MANILA – The Department of Migrant Workers (DMW) has vowed to cut down the processing time of documents of overseas Filipino workers (OFWs) via digitalization in partnership with the Department of Information and Communications Technology (DICT).
DMW Secretary Susan Ople said President Ferdinand Marcos Jr. wants the delivery of programs and services to the OFWs and their families to be swift.
“When I assumed office, I discovered that it could take a minimum of three months for an employer to work with our embassy and the office of labor to get accreditation. It’s not even the hiring process, it’s just the accreditation process,” Ople said in a post-State of the Nation Address Economic Briefing at the Philippine International Convention Center in Pasay City on Tuesday.
She said they looked into the number of steps and found a lot of redundancies.
“By doing away with all those redundant procedures and unnecessary requirements, even the number of signatures, we are confident that we can cut that timeline from a minimum of three months to perhaps less than a month or three weeks,” Ople said.
She said the DMW is also looking into complaints made by vacationing OFWs regarding the time spent applying for and obtaining their Overseas Employment Certificate (OEC).
The OEC, also known as exit clearance, certifies the regularity of recruitment and documentation of an OFW. It also serves as proof of registration with the Philippine Overseas Employment Administration.
An OFW exiting the country without OEC may be prevented from leaving.
“The DICT and the DMW will be working closely together so that the OEC will now be paperless. It can be stored on the worker’s phone, and there will be a corresponding digital solution at the immigration so that every international airport that we have in the country is now seamless,” Ople said.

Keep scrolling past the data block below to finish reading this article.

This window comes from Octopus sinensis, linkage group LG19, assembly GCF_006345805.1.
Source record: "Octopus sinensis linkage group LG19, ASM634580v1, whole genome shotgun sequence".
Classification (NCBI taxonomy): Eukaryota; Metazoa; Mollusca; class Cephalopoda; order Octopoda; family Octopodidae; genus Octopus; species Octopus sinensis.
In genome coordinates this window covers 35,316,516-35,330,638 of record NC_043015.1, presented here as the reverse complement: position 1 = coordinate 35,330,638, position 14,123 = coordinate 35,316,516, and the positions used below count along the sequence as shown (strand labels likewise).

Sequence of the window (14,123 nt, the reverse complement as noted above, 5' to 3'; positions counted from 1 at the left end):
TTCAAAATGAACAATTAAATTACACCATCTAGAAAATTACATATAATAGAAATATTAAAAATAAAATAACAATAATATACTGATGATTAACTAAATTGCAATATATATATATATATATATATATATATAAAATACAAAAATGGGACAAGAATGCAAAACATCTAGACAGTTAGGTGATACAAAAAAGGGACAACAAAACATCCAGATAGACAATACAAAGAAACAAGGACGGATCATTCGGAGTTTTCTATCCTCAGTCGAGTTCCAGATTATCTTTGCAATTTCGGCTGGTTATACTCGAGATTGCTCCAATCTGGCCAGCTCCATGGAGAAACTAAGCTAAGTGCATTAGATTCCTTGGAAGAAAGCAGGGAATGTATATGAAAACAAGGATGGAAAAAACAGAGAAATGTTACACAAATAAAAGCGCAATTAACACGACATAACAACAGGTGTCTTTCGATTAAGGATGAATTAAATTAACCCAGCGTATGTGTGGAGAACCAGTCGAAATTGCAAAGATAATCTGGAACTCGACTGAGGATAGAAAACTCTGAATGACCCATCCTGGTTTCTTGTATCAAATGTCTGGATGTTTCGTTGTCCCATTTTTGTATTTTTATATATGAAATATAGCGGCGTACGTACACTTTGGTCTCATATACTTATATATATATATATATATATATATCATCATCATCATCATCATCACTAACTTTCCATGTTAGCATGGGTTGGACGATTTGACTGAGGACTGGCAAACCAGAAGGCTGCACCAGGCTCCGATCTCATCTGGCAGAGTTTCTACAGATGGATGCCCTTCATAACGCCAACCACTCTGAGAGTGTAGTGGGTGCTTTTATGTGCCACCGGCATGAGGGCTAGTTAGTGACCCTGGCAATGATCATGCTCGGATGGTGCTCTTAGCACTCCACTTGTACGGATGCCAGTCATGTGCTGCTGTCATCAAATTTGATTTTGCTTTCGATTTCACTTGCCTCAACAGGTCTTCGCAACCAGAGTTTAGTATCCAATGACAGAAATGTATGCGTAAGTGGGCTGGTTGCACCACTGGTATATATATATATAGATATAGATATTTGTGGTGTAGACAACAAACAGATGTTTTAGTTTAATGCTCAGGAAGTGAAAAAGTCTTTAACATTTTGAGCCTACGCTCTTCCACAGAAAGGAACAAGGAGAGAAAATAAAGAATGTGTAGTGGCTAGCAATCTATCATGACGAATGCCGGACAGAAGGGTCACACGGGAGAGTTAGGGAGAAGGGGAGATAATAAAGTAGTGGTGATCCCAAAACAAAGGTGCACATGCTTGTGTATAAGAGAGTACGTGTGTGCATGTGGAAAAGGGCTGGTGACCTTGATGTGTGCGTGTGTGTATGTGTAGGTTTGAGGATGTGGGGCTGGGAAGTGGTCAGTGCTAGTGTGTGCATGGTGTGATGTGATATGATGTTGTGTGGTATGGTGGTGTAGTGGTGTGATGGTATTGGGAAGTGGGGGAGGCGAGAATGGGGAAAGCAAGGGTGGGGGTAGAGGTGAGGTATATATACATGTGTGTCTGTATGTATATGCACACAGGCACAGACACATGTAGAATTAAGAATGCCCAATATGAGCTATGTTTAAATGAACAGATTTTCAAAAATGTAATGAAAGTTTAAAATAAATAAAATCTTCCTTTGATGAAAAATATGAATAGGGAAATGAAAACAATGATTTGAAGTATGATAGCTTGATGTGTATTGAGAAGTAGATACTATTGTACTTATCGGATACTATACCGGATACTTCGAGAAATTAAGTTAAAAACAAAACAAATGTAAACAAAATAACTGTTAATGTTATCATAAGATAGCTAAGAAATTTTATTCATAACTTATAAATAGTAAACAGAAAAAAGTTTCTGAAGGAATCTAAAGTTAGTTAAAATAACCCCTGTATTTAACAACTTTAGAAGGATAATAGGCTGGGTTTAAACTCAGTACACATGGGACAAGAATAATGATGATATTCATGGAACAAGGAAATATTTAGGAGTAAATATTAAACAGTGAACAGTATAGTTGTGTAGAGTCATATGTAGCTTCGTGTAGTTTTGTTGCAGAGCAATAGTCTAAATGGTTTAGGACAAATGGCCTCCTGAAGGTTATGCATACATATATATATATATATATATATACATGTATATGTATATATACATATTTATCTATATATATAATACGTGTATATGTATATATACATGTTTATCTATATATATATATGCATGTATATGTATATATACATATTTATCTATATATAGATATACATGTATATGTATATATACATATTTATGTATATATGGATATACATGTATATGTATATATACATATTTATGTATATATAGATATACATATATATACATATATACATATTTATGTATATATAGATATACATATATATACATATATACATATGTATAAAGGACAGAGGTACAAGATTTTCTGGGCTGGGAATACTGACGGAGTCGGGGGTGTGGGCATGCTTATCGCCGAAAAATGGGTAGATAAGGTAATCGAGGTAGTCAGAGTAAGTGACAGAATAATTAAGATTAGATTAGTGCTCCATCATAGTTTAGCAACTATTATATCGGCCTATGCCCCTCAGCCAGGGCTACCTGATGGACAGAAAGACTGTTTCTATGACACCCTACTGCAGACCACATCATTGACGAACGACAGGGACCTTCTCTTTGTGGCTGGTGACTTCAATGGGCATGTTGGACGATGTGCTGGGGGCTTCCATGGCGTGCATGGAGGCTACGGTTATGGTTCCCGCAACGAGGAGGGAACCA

The DMW has likewise resumed talks with Saudi Arabia on the deployment of skilled workers and bilateral agreements on enhanced safeguards for Filipino workers.
She also noted that as Filipinos are leaving to work abroad, many are returning for good.
She thus invited the business community, including diplomatic posts and international organizations, to help in the OFW's reintegration.
“Please help us put in or define as many reintegration pathways for our returning OFWs to cut the cycle of intergenerational labor migration,” Ople said. “We have a lot of talented overseas workers returning to the country in search of possible investments, also, local employment, and even partnerships for business and even social programs that they can join.”
She said the DMW would strengthen its campaign against illegal recruitment and human trafficking and look after the welfare of children of OFWs left behind by opening a program specifically for them. (PNA)